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Saturday, September 14, 2013

The Three Trainings That Changed Our Lives

We have the good fortune of living in an area that draws a lot of the incredible speakers about autism. I've had the incredible experience of seeing Temple Grandin speak, heard Jed Baker talk about social skills, seen Carol Gray discuss Social Stories (boy is she funny!), and had the pleasure of listening to Michelle Garcia Winner present about Social Thinking at the Autism Society of North Carolina conference. In addition, I've also attended numerous trainings, workshops, and presentations by local speakers and organizations such as ASNC, TEACCH, and the ECAC.


I have taken so much from all of the workshops I've attended (and clearly I can't resist an autism training!), but there were three events in particular that were major game-changers for my family. These are the three trainings that utterly and completely changed our lives:

TEACCH Structured Teaching Boot Camp:

I attended this training shortly after our son was diagnosed with Asperger's and it was one of the best things I have ever done. At the heart of Structured Teaching is using visuals to provide structure. Children with autism are usually better visual than auditory learners, even if they have a lot of language, as my son always has. Visual structure can be used in nearly every aspect of life - you can structure spaces in your home, the flow of the day, how tasks are accomplished, and so much more. Schedules and visual structure relieved so many anxieties for our son and made our home a much calmer place. I bought a laminator on the way home from the TEACCH workshop and our lives were transformed instantly - visuals have been that powerful for us.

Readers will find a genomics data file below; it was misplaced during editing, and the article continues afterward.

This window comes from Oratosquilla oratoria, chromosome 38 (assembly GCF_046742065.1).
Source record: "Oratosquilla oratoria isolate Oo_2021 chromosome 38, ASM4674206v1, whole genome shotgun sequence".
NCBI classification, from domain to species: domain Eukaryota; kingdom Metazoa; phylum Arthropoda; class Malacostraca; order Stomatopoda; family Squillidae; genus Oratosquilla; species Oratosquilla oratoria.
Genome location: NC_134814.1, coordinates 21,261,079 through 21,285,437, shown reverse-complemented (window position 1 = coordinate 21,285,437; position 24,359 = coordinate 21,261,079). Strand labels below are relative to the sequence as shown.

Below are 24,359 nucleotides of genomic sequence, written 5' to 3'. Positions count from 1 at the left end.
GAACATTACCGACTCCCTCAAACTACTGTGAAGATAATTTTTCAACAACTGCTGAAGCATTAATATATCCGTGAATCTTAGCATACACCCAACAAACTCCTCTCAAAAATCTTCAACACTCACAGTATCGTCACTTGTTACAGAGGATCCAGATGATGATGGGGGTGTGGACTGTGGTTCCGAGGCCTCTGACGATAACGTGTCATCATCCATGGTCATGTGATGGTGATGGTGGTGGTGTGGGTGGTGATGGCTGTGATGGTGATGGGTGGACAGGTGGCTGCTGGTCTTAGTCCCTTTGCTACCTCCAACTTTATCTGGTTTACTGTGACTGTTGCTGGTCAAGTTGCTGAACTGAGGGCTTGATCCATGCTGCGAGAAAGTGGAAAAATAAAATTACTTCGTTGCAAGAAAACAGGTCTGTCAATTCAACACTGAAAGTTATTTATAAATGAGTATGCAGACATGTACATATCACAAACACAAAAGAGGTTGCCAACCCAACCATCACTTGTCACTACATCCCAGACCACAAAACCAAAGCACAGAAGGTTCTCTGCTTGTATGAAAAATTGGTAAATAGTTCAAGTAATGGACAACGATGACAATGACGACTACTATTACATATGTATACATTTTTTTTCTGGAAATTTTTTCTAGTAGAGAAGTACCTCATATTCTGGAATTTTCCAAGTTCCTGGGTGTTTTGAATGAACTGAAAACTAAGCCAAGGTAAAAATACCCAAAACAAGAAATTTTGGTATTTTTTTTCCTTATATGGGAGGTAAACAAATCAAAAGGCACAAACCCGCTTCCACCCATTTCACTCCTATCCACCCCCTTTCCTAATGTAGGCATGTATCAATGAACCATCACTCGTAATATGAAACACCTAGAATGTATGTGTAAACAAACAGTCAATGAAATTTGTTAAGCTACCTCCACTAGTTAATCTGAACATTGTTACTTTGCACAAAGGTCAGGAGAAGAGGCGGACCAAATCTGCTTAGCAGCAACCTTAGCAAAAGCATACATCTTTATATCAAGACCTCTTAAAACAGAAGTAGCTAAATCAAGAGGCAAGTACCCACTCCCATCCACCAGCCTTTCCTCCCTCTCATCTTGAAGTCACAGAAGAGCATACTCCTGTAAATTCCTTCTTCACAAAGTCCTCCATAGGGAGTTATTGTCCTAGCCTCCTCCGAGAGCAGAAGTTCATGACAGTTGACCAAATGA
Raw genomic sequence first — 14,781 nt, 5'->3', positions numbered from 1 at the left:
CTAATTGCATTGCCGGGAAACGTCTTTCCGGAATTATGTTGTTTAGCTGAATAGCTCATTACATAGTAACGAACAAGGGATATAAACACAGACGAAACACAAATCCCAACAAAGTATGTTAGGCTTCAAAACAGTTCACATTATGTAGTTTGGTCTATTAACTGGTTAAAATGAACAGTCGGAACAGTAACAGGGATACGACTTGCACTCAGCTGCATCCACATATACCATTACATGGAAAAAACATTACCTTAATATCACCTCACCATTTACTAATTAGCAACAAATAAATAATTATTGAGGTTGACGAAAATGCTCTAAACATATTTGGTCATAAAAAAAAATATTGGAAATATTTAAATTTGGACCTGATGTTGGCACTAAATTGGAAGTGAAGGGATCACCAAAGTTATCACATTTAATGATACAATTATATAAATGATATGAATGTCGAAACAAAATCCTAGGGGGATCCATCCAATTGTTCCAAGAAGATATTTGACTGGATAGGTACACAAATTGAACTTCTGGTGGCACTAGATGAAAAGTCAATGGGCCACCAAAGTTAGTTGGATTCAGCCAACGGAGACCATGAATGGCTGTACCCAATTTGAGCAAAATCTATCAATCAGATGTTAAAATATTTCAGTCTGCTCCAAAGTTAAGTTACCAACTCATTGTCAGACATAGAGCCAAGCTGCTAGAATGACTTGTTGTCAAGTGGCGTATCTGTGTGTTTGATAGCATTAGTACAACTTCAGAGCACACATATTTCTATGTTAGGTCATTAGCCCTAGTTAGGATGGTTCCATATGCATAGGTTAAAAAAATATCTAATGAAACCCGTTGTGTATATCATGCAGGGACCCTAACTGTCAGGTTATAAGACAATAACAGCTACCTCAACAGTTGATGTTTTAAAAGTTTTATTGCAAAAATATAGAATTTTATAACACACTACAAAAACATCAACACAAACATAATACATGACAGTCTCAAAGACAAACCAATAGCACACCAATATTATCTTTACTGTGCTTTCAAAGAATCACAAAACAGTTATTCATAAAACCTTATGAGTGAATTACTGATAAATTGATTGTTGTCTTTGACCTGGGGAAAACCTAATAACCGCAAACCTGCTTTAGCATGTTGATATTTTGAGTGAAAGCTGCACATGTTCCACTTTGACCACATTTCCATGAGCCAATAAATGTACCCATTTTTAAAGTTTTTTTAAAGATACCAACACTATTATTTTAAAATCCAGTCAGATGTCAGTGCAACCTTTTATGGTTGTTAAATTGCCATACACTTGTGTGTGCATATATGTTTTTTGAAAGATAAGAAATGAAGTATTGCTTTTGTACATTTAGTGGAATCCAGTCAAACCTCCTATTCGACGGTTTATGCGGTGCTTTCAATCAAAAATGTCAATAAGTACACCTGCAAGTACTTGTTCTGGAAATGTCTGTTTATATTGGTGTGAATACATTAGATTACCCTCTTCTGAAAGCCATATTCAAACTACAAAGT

Visuals can be used to teach independent skills, to structure open ended play for more enjoyment, as a reinforcer for positive behavior, to show where toys should be put away, to ease transitions, and of course to create a schedule. Schedules, mini schedules, first-then boards, choice boards, work systems, structured tasks, we have used them all with great success. There is nothing that I won't laminate! There are also some good schedule apps for use on your phone or iPad on the go; I find them to be a useful complement to other forms of visual structure, but not a replacement. The Structured Teaching workshops teach parents how to use visuals effectively, with plenty of information about how to tailor them to your child's current abilities and how visual supports can change and grow with your child.



Wrightslaw Special Education Law and Advocacy Training:

For those not familiar with Wrightslaw, Pete Wright is a special education attorney who has written the definitive books on special ed law,  IEPs, and advocacy. He presents workshops around the country, and I was able to attend one he offered in Greensboro a couple of years ago. For the typical parent, learning the law and special ed vocabulary can be very daunting. But to truly be an equal and active participant in your child's IEP team, it is essential to become comfortable with the essentials of legal terms like FAPE, LRE, LEA, Inclusion, ESY, and so forth.